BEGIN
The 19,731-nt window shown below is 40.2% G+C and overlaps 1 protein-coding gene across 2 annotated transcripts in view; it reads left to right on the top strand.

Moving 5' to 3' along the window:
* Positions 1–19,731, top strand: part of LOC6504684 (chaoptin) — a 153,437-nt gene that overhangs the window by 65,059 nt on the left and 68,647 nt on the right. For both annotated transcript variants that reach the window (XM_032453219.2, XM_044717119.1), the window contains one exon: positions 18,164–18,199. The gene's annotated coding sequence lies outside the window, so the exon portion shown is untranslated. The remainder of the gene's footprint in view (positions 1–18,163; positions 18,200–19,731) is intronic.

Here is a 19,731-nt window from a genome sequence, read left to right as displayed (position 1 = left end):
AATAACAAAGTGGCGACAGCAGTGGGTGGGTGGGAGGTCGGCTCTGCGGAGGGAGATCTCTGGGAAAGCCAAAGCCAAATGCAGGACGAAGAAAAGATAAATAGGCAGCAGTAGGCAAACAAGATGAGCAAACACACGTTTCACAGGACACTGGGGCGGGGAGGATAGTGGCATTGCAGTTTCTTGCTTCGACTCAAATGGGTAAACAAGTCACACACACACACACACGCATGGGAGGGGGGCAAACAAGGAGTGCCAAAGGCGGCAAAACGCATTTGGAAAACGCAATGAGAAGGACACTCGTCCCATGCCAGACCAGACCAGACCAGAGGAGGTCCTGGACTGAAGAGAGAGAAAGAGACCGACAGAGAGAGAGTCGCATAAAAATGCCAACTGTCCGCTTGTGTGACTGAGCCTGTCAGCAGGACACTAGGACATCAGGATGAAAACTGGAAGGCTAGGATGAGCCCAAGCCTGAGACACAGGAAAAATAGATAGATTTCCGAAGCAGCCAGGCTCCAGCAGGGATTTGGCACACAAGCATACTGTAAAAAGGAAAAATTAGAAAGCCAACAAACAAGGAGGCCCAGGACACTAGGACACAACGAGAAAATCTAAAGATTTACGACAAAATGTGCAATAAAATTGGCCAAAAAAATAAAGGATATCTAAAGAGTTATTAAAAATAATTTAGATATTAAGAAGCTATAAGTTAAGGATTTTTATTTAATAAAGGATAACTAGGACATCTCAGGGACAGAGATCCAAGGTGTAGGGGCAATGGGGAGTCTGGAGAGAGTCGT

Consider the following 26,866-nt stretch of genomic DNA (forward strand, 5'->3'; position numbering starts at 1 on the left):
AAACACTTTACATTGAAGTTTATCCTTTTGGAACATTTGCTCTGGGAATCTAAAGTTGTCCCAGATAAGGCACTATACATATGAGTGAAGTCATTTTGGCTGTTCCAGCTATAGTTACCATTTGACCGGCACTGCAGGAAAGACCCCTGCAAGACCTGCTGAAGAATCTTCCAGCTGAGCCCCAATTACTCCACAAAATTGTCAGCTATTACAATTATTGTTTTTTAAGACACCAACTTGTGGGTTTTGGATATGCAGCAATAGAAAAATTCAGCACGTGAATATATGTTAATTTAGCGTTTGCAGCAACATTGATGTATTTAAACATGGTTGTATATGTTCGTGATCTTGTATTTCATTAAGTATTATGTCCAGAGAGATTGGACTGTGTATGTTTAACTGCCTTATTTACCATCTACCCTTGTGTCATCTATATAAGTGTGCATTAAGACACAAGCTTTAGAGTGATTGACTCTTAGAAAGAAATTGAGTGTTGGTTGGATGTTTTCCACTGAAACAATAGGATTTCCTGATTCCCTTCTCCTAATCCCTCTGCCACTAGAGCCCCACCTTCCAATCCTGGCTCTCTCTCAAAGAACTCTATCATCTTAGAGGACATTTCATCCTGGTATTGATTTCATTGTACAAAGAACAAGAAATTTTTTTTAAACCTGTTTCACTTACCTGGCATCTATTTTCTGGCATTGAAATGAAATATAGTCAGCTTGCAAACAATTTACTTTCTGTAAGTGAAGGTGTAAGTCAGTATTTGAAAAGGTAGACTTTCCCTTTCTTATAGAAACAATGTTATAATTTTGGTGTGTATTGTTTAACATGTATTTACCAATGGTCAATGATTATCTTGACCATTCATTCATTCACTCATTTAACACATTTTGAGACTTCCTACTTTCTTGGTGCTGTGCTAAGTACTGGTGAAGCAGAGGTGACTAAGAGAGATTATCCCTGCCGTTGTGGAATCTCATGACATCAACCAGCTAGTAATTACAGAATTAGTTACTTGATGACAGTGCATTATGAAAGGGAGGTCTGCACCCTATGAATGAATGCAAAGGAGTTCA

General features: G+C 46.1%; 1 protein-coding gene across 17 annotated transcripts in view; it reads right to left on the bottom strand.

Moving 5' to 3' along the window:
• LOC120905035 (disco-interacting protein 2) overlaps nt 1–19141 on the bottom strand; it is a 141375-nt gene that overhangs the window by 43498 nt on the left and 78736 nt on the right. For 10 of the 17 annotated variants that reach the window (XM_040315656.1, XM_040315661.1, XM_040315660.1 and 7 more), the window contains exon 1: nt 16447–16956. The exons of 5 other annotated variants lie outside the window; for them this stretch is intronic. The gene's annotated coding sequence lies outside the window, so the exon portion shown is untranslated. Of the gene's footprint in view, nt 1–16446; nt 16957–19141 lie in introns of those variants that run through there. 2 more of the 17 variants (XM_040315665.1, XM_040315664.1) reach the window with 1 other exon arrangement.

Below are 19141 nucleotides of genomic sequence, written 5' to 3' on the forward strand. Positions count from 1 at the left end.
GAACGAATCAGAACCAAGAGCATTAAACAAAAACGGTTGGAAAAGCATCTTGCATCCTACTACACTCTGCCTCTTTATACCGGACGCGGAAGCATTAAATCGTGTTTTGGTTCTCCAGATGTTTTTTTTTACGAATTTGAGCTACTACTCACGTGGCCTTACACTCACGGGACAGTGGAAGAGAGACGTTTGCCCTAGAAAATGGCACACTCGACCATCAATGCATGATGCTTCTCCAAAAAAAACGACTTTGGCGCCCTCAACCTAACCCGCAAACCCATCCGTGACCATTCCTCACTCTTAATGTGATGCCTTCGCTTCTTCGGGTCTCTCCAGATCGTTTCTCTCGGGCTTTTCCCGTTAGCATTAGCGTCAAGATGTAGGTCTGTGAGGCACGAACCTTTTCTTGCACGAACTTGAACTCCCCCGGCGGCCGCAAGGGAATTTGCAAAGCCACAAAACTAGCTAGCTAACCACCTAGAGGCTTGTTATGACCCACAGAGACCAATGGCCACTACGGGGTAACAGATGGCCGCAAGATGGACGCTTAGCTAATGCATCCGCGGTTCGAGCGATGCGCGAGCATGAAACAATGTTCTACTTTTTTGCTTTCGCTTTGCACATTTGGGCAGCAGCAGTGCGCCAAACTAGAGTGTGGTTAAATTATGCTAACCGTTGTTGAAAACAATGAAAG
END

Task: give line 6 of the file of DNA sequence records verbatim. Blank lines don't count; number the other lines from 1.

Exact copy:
Consider the following 26,866-nt stretch of genomic DNA (forward strand, 5'->3'; position numbering starts at 1 on the left):